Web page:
In this paper, I seek to explore the identities and relationships between Gilgamesh and Enkidu in the epic poem of Gilgamesh, up through Enkidu’s death. I will explore the gender identity of each independently and then in relation to each other, and how their gender identity influences that relationship. I will also explore other aspects of their identity and how they came to their identities as well, through theories such as social conditioning. I will investigate the possibility that Gilgamesh and Enkidu enjoy a homosexual relationship, since modern times allow such investigations which only 20 years ago were considered extemporaneous to ancient texts by traditions western conventions. Conversely, I will also consider the possibility of a heterosexual male-male relationship in the terms of Platonic love. In addition to this, I will touch briefly at times on the unique relationship each has to a world that is caught up in a change from nature and natural things to what we call a civilized life, or an urban life.
In the beginning of the epic poem Gilgamesh, the main character Gilgamesh is conveyed as a generally immoral human, his genesis mythically coming from the gods. “Two thirds they made him god and one third man.” (19, Norton; “Gilgamesh”). He also is said to have a perfect body, which is a trait of godliness in many ancient cultures. “When the gods created Gilgamesh they gave him a perfect body.” (18, Norton; “Gilgamesh). Here again it is obvious that the myth says Gilgamesh is from the same stuff as the gods. He is known for taking whatever he desires “His lust leaves no virgin to her lover, neither the warriors daughter or the wife’s noble.” (19, Norton; “Gilgamesh”). He has the arrogance and audacity to simply take anything that he considers in his kingdom. Clearly, at least early on in the story, the actions of Gilgamesh mirror that of his mythical genealogy from the gods, who live by a different moral code than that of civilized humans. At the same time however, Gilgamesh is certainly portrayed in the story as magnificent and capable of incredible things, such as the building of the walls and Rampart in Uruk. “Climb upon the wall of Uruk; walk along it, I say; regard the foundation terrace and examine the masonry: is it not burnt brick and good?” (19, Norton; Gilgamesh). So at the ...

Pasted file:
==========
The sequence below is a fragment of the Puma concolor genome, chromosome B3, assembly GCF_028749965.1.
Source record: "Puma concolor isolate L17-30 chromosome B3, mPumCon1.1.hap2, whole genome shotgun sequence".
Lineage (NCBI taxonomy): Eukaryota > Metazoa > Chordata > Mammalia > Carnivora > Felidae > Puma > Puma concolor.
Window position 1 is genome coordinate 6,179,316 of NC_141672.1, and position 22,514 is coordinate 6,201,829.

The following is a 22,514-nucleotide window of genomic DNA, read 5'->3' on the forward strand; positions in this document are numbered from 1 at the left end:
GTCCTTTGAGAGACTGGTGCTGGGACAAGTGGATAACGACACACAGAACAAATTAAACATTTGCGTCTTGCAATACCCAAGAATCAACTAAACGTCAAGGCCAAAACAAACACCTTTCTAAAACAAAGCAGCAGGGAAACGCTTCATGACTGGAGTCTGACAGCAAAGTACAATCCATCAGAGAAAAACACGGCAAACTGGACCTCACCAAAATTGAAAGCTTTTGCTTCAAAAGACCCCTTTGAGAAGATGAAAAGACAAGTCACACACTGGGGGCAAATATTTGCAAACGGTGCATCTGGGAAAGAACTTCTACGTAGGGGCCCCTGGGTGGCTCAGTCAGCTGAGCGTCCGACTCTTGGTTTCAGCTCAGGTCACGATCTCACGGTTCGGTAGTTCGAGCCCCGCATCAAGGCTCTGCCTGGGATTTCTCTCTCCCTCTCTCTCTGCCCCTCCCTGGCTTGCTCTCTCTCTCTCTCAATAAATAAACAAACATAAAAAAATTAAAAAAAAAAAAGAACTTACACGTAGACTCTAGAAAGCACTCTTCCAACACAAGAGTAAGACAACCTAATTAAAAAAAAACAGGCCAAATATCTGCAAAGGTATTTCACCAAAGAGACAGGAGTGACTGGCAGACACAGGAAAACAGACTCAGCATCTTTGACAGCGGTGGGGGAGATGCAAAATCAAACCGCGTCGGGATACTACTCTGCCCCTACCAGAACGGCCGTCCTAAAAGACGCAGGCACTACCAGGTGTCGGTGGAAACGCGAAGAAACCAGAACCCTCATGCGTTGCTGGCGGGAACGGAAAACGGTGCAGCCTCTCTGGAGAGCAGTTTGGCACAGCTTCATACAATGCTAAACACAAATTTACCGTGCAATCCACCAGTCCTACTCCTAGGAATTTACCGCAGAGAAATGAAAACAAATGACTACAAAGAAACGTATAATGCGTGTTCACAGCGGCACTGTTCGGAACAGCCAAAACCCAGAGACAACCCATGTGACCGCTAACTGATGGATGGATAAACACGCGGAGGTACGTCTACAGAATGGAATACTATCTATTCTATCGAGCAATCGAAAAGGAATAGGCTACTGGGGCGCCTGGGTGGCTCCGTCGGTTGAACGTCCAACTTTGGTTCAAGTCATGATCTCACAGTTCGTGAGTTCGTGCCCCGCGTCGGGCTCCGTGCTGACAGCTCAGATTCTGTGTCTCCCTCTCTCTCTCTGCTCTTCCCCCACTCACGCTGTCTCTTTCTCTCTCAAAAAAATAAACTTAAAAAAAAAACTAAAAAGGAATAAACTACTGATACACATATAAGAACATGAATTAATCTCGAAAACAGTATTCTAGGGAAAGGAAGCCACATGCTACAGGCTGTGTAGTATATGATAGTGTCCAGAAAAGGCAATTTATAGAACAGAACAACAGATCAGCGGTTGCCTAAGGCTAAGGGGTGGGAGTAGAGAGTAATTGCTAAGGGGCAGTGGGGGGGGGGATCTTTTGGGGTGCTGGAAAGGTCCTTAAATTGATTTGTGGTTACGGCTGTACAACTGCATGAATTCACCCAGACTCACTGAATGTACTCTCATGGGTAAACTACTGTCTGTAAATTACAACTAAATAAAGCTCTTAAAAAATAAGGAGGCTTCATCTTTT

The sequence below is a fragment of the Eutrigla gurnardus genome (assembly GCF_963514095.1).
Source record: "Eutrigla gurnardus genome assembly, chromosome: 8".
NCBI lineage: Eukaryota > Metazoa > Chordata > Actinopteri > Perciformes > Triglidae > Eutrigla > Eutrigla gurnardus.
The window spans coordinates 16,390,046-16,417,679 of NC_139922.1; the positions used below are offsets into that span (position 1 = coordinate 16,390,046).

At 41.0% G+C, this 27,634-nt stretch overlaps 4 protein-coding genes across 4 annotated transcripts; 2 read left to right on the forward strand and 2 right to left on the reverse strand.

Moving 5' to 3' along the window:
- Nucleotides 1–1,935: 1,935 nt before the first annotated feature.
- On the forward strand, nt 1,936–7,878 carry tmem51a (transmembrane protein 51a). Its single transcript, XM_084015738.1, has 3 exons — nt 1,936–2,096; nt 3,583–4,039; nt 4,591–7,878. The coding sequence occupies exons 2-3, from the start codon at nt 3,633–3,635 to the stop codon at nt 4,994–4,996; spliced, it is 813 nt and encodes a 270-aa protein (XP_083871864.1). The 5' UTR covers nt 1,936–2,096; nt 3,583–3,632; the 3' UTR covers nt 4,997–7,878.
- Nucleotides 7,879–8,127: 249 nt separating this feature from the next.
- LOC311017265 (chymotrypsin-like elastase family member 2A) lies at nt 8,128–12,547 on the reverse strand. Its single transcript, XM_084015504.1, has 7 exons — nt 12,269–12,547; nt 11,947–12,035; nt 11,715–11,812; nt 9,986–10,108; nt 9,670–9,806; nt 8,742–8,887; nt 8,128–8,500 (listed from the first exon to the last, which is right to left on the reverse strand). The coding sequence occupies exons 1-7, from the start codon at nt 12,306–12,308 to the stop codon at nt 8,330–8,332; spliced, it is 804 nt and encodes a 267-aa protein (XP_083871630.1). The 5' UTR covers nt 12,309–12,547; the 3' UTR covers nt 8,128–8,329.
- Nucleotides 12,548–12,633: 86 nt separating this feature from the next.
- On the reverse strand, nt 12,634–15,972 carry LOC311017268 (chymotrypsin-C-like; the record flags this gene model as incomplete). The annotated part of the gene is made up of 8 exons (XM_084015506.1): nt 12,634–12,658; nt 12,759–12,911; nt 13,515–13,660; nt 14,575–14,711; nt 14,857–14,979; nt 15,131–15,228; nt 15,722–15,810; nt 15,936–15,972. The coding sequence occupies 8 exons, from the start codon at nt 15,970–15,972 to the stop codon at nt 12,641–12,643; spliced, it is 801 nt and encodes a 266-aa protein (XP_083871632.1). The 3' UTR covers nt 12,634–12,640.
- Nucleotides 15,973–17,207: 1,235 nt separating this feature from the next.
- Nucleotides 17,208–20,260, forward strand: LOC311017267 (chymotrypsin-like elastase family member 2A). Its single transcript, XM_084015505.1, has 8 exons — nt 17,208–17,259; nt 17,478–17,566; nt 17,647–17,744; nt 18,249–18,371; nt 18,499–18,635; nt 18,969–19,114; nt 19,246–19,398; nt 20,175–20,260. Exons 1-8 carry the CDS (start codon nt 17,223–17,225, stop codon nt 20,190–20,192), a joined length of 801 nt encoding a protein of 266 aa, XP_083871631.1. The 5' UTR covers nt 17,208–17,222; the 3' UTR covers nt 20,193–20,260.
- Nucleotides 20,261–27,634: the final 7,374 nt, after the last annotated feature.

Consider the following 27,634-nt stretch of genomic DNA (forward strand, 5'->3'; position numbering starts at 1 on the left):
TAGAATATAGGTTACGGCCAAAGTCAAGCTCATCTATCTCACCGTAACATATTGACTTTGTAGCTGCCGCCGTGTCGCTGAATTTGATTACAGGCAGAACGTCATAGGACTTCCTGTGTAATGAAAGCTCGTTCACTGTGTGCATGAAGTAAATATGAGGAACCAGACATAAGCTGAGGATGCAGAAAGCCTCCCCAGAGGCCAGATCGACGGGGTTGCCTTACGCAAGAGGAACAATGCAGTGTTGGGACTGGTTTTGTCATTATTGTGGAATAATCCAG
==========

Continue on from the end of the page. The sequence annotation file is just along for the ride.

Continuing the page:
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...ith the fact that it seems death simply can not be escaped. This helps to change Gilgamesh a great deal, and in fact it is after this that Gilgamesh begins to change his way and is truly a “shepherd of the people.” In the end, Gilgamesh veils Enkidu like a woman (35, Norton: “Gilgamesh”). In fact, the text describes this as being veiled like a bride in this translation. So once again, even in death, it seems that Enkidu and Gilgamesh have moved to a very close and personal relationship with each other, which is certainly Platonic in nature, and even possibly sexually oriented in some way or another. In the end, it is unavoidable that in some way each is affected by the other, either to serve or remember the other and to be the fulfillment of each other.
Uknown Author. “Gilgamesh.” In The Norton Anthology of World Masterpieces, the
Western Tradition, Seventh Edition, Volume 1. Ed. Sarah Lawall and Maynard Mack. New York: W.W. Norton and Company, Inc., 1999. 18-35.
Doty, William G. Myths of Masculinity. New York: The Crossroad Publishing Company,
Sayers, Janet. Sexual Contradictions. New York: Tavistock Publications Ltd., 1986. 23-34.
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